Business is Blooming

A recent United Nations report shows that Afghanistan's poppy production is reaching worrisome new heights. As newly-inaugurated president Hamid Karzai steps into the spotlight, the problems of opium growth continue to increase. The effort to stop the drug trade has been hampered by local infighting, governmental corruption, and an unsuccessful attempt to wean farmers off the profitable, but illegal crop. The nation now provides 87 percent of the world's opium supply, contributing to domestic instability and organized crime and potentially increasing the international threat of terrorism. The UK and United States may intervene more aggressively in the months ahead, as Afghanistan's fledgling government attempts to stem the destructive trend. –YaleGlobal

Business is Blooming

Last week the United Nations announced that the number of farmers growing poppies in Afghanistan has now reached near record levels
Peter Willems
Wednesday, December 8, 2004

According to the recent Afghanistan Opium Survey produced by the United Nations Office on Drugs and Crime (UNODC), land being used for poppy cultivation reached 131,000 hectares in 2004, up 64 per cent from last year, and a dramatic increase from the 8,000 hectares cultivated in 2001. Due to drought and disease, harvesting increased by only an estimated 17 per cent from the 2003 crop that totalled 4,200 tonnes. The report states that poppies are now being planted in all of the country's 32 provinces, and Afghan poppies now provide some 87 per cent of the world's total opium supply.

Alongside terrorist attacks and the presence of the remaining Taliban fighters still entrenched in the south, "in Afghanistan, drugs are now a clear and present danger," according to Antonio Maria Costa, executive director of UNODC. "The fear that Afghanistan might degenerate into a narco-state is slowly becoming a reality [due to] corruption in the public sector, the die-hard ambition of local warlords, and the complicity of local investors."

Until now, Britain has been responsible for the management of international efforts to curb opium production. But last week, the United States government stepped in to implement a more aggressive plan: US drug enforcement agencies asked Congress for $780 million to tackle the worldwide business. This new effort will include a drive to accelerate the eradication of poppy growing, the arrest and prosecution of traffickers, and providing alternative crops for farmers.

The Afghan government, headed by newly re-elected President Hamid Karzai, has declared that opium production is now its number one concern. Government spokesman Jawed Ludin said that the war on drugs is the top priority, "perhaps more important than terrorism".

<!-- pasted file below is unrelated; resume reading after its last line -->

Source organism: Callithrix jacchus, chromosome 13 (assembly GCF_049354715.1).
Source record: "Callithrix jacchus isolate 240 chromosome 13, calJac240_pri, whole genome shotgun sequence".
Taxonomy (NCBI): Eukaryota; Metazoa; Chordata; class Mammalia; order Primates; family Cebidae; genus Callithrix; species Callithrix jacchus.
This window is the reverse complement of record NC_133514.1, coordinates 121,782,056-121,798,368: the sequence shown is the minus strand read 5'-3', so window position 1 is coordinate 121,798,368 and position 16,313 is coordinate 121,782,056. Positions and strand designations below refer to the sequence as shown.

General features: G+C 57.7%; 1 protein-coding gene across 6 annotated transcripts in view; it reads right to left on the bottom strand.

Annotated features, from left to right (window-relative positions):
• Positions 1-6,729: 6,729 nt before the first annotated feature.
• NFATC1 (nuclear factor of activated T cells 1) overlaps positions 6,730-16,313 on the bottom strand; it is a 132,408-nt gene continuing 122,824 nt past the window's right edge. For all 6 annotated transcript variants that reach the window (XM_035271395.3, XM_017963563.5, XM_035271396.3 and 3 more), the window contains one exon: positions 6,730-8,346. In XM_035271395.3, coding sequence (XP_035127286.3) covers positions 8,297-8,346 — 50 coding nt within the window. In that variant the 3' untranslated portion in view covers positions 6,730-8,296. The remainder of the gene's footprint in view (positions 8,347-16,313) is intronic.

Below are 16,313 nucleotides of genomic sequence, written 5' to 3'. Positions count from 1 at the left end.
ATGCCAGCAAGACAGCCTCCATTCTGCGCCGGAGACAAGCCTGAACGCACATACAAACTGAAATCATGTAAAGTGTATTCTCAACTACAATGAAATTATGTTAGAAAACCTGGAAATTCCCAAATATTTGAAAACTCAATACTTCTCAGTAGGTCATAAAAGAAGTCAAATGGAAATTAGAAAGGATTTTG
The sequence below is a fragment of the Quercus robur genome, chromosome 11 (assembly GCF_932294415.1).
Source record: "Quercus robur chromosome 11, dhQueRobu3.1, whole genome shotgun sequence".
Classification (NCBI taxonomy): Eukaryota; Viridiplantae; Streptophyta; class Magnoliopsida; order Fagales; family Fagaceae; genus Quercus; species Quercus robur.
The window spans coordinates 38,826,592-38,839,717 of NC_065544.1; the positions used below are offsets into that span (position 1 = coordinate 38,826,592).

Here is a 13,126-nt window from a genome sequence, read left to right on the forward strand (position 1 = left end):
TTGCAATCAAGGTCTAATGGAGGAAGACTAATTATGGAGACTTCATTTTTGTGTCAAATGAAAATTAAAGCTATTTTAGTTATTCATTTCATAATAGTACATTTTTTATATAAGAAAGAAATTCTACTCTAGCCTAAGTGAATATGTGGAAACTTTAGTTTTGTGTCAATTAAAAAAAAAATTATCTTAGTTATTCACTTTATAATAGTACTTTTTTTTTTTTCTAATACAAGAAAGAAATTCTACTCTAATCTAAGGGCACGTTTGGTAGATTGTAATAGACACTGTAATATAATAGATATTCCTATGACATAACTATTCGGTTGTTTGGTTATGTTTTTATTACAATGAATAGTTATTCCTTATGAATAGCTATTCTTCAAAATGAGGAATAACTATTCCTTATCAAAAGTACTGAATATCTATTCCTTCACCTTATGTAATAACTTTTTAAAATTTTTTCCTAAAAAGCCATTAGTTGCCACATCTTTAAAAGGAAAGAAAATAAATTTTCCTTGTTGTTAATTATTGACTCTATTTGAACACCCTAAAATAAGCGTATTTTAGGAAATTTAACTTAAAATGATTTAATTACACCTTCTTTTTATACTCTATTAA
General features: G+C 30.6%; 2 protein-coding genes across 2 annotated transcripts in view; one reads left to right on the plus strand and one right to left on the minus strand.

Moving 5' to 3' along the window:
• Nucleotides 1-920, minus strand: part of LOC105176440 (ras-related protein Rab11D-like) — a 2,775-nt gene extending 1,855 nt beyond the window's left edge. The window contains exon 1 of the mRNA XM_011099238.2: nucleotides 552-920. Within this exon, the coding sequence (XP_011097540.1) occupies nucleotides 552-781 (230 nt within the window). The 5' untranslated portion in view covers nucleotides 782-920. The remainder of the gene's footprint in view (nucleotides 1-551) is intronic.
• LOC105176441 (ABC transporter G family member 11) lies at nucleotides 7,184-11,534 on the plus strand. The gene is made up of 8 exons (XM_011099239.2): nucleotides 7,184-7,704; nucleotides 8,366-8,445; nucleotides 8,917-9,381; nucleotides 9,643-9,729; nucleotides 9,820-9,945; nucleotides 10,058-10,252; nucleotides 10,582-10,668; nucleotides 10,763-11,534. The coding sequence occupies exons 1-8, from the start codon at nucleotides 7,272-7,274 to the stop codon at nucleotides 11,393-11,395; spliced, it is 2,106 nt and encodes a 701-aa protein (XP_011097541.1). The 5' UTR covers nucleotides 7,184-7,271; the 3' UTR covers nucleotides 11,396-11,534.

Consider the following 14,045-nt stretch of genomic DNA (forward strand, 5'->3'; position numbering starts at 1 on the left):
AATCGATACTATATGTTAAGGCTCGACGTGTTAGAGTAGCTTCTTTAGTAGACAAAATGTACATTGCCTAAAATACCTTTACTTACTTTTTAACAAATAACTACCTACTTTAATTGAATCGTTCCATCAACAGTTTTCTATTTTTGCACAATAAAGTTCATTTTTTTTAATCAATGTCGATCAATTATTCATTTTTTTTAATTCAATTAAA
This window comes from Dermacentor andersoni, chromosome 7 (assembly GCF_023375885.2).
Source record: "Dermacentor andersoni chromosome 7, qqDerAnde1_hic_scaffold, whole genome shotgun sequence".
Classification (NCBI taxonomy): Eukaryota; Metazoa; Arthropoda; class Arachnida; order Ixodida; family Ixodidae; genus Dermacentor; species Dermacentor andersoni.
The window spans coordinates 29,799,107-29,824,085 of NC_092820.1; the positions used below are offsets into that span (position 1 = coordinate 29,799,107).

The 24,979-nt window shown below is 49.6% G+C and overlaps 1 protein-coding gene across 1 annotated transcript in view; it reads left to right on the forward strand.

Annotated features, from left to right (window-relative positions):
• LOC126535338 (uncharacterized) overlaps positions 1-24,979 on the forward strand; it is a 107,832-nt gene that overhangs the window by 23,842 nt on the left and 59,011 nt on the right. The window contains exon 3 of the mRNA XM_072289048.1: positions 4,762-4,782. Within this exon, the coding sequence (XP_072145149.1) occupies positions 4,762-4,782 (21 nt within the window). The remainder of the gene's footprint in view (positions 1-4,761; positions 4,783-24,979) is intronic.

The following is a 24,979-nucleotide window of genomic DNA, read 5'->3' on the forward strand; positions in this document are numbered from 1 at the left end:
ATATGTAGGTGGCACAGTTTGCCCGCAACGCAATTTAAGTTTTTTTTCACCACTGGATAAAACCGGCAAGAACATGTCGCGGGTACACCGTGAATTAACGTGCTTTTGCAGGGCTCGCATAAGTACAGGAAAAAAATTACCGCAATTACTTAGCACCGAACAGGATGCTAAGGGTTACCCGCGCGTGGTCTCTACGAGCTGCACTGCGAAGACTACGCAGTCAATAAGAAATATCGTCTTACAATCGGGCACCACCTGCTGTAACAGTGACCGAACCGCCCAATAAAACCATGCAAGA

"The government is now getting involved in more serious activities to eradicate poppy cultivation," Syed Alamudin Atheer, deputy director of Afghanistan's Counter Narcotics Directorate, told Al-Ahram Weekly. "The Ministry of Interior is now meeting with political figures and influential people from different provinces who are willing to cooperate in ending opium production. The government plans to see a drastic drop in cultivation next year."

But the fight against opium production faces numerous challenges. Farmers have complained that they have not received assistance in finding an alternative crop, and even if there is help available, some of them are likely to be reluctant to switch. Even though the price of a kilogramme of opium has recently fallen from $283 to $92, the income from poppy growing is still 12 times greater than what a farmer can earn by growing wheat.

Analysts have expressed concern that those involved in the profitable trade probably include warlords, provincial governors, police and army officials. The UNODC has warned that organised crime has become well established in the drug trade over the last few years. Costa said that Afghanistan, once only a supplier of the raw material, now has enough laboratories to convert three-quarters of its opium into heroin.

"Drug lords might aim at destabilising the security of Afghanistan to try and continue their business," said Atheer. "There might be terrorist activities related to drugs."

Although Afghanistan's counter-narcotics police were able to destroy a number of poppy fields this year, until now no drug barons have been arrested and brought to court. The judicial system is still in the development process, and according to a UNODC official it will be some time before it is able to handle cases as complex as those relating to the drug business.

Another worry is that the growth of the drug trade may generate collective resistance. The UNODC report estimates that 10 per cent of the country's population -- 2.3 million Afghanis -- are now involved in the drug business. Opium production pulls in around $2.8 billion annually, accounting for 60 per cent of the nation's gross domestic product. "Opium is the main engine for economic growth and the strongest bond among previously quarrelsome people," states the report.

Around 18,000 US troops are still battling with the remnants of the Taliban and Al-Qaeda, while 9,000 NATO-led peace- keeping forces operate to maintain security. Some military officials are concerned that foreign soldiers may have to become involved in the war on drugs. Brigadier General Nick Pounds, head of NATO's provincial civil military teams in Afghanistan, said recently, "all military are concerned about counter narcotics because it could create a parallel conflict."

© Copyright Al-Ahram Weekly. Reprinted from Al-Ahram Weekly, 2 - 8 December 2004 (Issue No. 719).